Sixteen Swiss hospitals take part in coronavirus global Solidarity trial

University Hospital Lausanne is coordinating the trial in Switzerland. Keystone / Laurent Gillieron

Some 1,000 patients in Switzerland are expected to participate in trials of experimental treatments for Covid-19 as part of the WHO global Solidarity trial.

This content was published on April 9, 2020 - 18:31

Launched in March under the auspices of the World Health Organisation, the Solidarity trialExternal link aims to generate reliable data on the effectiveness and side effects of potential treatments.

While randomized clinical trials normally take years to design and conduct, the Solidarity trial is expected to reduce the time by 80% by enrolling patients in one single randomized trial. This will overcome the risk of multiple small trials not generating strong enough evidence.

The WHO has selected four therapies for testing based on laboratory, animal and clinical studies evidence of their potential to treat Covid-19. This includes remdesivir, chloroquine or hydroxychloroquine, lopinavir plus ritonavir, and interferon-beta. Novartis recently announced it was donating up to 130 million doses of the antimalarial drug hydroxychloroquine in part to advance clinical trials.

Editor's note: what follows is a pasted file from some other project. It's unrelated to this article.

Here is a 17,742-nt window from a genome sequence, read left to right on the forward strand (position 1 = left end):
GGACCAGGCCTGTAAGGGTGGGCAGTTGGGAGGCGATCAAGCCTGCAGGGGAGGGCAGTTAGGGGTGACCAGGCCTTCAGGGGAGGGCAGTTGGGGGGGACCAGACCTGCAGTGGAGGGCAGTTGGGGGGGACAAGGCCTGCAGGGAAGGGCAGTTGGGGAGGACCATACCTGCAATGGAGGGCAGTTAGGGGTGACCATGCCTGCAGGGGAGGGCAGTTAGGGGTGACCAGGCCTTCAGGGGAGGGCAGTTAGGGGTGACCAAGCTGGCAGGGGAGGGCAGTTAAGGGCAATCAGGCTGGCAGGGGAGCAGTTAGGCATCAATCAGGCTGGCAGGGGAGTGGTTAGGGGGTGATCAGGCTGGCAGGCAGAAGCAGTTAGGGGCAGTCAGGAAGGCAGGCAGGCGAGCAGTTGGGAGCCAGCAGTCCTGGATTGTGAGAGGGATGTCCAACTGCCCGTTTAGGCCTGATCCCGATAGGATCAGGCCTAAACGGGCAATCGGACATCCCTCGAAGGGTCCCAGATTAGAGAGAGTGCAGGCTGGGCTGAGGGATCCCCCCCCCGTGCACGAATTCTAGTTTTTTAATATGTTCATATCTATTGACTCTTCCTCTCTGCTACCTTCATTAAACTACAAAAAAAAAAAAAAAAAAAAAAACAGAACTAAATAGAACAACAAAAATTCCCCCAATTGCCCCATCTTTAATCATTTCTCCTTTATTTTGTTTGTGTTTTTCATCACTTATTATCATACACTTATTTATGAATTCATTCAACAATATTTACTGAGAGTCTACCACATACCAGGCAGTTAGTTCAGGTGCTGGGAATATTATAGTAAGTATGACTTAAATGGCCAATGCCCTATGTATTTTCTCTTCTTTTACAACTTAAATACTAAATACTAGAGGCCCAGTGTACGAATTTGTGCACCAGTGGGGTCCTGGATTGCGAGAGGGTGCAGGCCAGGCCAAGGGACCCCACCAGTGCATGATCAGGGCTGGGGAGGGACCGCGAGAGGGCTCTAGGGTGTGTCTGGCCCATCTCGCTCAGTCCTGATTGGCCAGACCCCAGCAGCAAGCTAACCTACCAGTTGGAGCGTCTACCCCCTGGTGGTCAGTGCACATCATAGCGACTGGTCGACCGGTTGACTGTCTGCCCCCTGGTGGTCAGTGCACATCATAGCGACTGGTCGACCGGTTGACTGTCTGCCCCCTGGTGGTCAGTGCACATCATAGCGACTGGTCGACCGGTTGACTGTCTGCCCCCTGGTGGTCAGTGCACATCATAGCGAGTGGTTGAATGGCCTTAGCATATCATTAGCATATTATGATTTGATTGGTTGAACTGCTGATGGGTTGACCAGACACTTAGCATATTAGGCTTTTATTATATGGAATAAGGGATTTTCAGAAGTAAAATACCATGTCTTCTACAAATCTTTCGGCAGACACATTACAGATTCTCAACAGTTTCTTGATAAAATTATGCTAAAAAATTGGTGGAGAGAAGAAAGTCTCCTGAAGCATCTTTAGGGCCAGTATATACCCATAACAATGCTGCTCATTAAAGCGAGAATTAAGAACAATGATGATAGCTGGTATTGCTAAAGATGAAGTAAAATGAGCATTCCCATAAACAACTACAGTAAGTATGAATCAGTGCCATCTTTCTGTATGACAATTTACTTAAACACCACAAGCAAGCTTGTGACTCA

Switzerland is one of some 70 countries participating in the effort along with France, Spain, South Africa and Canada. The Swiss National Science Foundation (SNSF) has provided CHF1.6 million to the global trial and is working closely with the Federal Office of Public Health. Lausanne University Hospital CHUV is coordinating Switzerland’s participation in the tiral.

The sixteen hospital centres are the university hospitals of Lausanne, Geneva, Bern and Basel, the hospital networks of Valais and Neuchâtel, along with several cantonal hospitals. The hospitals are expected to recruit up to 1,000 patients to take part in the study according to a statementExternal link from CHUV.

The trial in Switzerland is expected to last from three months to one year but will depend in part on the evolution of the epidemic. The study may include up to 1,000 adult hospitalized patients who have not yet received treatment with Covid-19.

According to the WHOExternal link, patients diagnosed with COVID-19 and who have consented to be part of the study will be randomly selected to receive either local standard care alone or local standard care and one of a list of study drugs.

SNSF also announced that it has received 284 grant applicationsExternal link for its special call for coronavirus research issued in March. Funding decisions are expected to be communicated around mid-May 2020.

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